NEWS AND COMMENTARY
January 5, 2001
U.S. Unemployment Remains Low But Job Growth Slows
By Peronet Despeignes, The Financial Times
Inflation And Recession: A One-Two Punch to Economy ... Weiss comments
WASHINGTON - The US unemployment rate remained near 30-year lows in December, defying fears of a sharp surge in joblessness amid the slowing economy, but job growth was anemic, the Department of Labor said on Friday.
The official jobless rate in December was unchanged from November's 4% - close to a 30-year low of 3.9%.
Job growth was weak as nonfarm payrolls rose 105,000 last month following November's downwardly revised 59,000 gain.
The figures were significantly below the monthly payroll gains of around 200,000 that were typical a year ago, and much of December's gain came from a sharp increase in government jobs. Private-sector payroll growth slowed from 111,000 in November to 49,000 in December.
Stunted by the economic slowdown and persistent worker shortages, US job growth over the past year has fallen to its slowest rate in almost eight years. In the year to December, total employment has grown only 1.47%, the lowest level since January 1993.
December's job gains were reduced by continued layoffs in the beleaguered manufacturing sector, but there was support from sustained job growth in the service sector.
A worrying inflationary sign to some was the continuing rise in average hourly earnings, adding a surprisingly high 0.4 per cent in December to $14.01.
This is exactly the scenario that we've been telling you about for the last few months. The unemployment rate continues to hover near its 30-year low, and wages continue to inch higher every month, along with other prices ranging from fuel to food. At the same time, though, the economy is braking so quickly that the skid marks are visible on the road.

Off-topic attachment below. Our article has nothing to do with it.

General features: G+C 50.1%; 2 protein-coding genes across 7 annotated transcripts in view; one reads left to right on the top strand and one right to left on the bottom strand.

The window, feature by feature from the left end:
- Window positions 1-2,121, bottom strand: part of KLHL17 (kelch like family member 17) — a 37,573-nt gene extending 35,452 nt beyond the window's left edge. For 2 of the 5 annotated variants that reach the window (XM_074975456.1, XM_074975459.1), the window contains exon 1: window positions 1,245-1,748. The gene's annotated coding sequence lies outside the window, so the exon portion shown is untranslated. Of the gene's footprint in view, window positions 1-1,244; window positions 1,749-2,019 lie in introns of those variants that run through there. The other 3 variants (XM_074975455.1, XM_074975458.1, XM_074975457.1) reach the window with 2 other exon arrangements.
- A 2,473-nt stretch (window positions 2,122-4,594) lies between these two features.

The reality is that the slowdown in the economy is outpacing employment growth. Layoffs have already begun in several industries -- dot-coms, autos, retail, and manufacturing -- and will spread to other industries as the economy tumbles into recession. Wages, though, have continued to tick up because of increasing numbers of employees demanding salaries in lieu of worthless stock options, and competition for the small number of available skilled workers. Higher wages, coupled with high energy prices and a dearth of demand, have eroded company earnings for the last three quarters and will continue to do so. The fierce inflationary pressures that we have seen develop over the last few months are bringing one company after another to its knees. That's why 700 U.S. companies are likely to fall short of analysts' estimates for fourth-quarter earnings -- more than twice last year's figure, according to a report from First Call/Thomson Financial Corp..
There's a word for inflation combined with a stagnating economy: "Stagflation." The ugly economic specter that made the '70s such tough going about to rear its ugly head again.
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